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In the Field

National Park Units from across the country can request technical assistance from the Natural Sounds Program to conduct sound monitoring. Acoustical data may be needed for a variety of reasons (see Managing Soundscapes and Noise Pollution), and must be collected in a reliable and systematic manner.

Sampling Scheme

An acoustic technician sets up monitoring equipment at Kenai Fjords National Park
An acoustic technician sets up monitoring equipment at Kenai Fjords National Park. NPS Photo.

To define sampling areas within a park, we identify areas with similar vegetation, land cover, topography, elevation, and climate that typically contain similar animals, physical processes, and other sources of natural sounds. Areas with similar attributes have similar natural sound sources, sound levels, propagation and attenuation properties, and other acoustic qualities. Once the primary sampling areas have been identified, measurement locations are selected to ensure that all of the primary sampling areas of the park are sampled.

In developing park sampling areas, land cover and climate regions are the two greatest factors influencing ambient sound levels. Acoustic specialists/technicians consider specific measurement locations within sampling areas relative to other factors such as park resources, park management zones, visitor use, and wildlife habitats.

Site Selection

In most situations, the principal consideration in selecting measurement locations is to ensure that representative data are collected for all primary sampling areas of the park. Additional considerations include, in rough order of priority:

Acoustical monitoring site at Olympic National Park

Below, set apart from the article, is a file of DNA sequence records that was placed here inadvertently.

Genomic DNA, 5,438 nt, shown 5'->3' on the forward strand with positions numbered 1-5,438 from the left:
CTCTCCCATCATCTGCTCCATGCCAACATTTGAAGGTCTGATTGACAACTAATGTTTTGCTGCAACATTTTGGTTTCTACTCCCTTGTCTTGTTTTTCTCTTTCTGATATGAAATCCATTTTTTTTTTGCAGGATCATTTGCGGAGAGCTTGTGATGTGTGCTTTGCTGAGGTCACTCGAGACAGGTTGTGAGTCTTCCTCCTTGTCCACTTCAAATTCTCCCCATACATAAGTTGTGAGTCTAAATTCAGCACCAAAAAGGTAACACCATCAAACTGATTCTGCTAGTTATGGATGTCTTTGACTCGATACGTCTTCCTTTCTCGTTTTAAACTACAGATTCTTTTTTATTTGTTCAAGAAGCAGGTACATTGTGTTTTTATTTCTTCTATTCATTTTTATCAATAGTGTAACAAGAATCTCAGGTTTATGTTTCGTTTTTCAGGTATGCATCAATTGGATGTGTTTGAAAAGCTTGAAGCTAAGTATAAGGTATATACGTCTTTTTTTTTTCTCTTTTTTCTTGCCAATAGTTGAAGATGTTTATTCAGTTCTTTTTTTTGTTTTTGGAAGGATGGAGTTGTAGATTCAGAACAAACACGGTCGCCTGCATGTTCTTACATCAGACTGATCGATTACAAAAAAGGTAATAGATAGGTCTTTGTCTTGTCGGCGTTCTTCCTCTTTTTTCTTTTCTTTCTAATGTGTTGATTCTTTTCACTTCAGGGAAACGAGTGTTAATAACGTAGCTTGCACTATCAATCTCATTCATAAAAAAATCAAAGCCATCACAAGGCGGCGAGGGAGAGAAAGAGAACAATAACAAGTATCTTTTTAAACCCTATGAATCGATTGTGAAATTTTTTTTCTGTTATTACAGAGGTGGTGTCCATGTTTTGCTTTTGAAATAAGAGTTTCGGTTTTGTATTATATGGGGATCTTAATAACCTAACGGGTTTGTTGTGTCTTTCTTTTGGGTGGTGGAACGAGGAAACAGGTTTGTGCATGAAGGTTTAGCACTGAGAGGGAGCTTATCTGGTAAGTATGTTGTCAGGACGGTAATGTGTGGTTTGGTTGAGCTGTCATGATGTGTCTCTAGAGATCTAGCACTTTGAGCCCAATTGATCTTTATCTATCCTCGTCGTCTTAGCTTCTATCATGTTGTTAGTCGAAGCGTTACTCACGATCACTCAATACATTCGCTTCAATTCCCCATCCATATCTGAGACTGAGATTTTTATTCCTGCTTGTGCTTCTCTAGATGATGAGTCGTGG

Acoustical monitoring site setup at Olympic National Park. NPS Photo.
                            • Park management zones and their soundscape management objectives
                            • Specific sound-sensitive areas
                            • Specific acoustical data needs
                            • Proximity to natural and human-caused sounds
                            • Equipment considerations (security, solar exposure, visibility, etc.).

Acoustic technicians also consider site access, equipment availability and capability, and availability of personnel to deploy and maintain the equipment.


Measurement season and duration


Ideally, acoustical data are collected for all seasons. However, two seasons are usually adequate. When assessing specific sound sources, acoustic technicians collect data during the season(s) in which the activity occurs as well as the season when the activity occurs the least or not at all. For example, aircraft are a sound source of interest for the development of air tour agreements. Air tour companies typically operate during the summer months; few tours, if any, are conducted in the winter. In this case, measurements are taken during both the summer and winter seasons. For those parks at which regular air tours occur year-round, acoustic technicians collect data from different seasons to adequately model potential air tour impacts.

Summer acoustical monitoring at Vicksburg National Military Park Winter acoustical monitoring at Kenai Fjords National Park

Summer acoustical monitoring at Vicksburg National Military Park and winter acoustical monitoring at Kenai Fjords National Park. NPS Photos.




To determine adequate measurement periods, acoustic technicians consider the daily and seasonal variability of acoustic conditions in parks. Measurements taken at a particular site need to be of sufficient duration to ensure statistical confidence in the data, but also be reasonable in light of practical and other resource considerations. Acoustic literature shows that a minimum 25-day measurement period limits the measurement uncertainty of ambient data collected in various national parks to less than three decibels. For some situations or environments, shorter or longer measurement periods may be needed.

Last Updated: September 14, 2015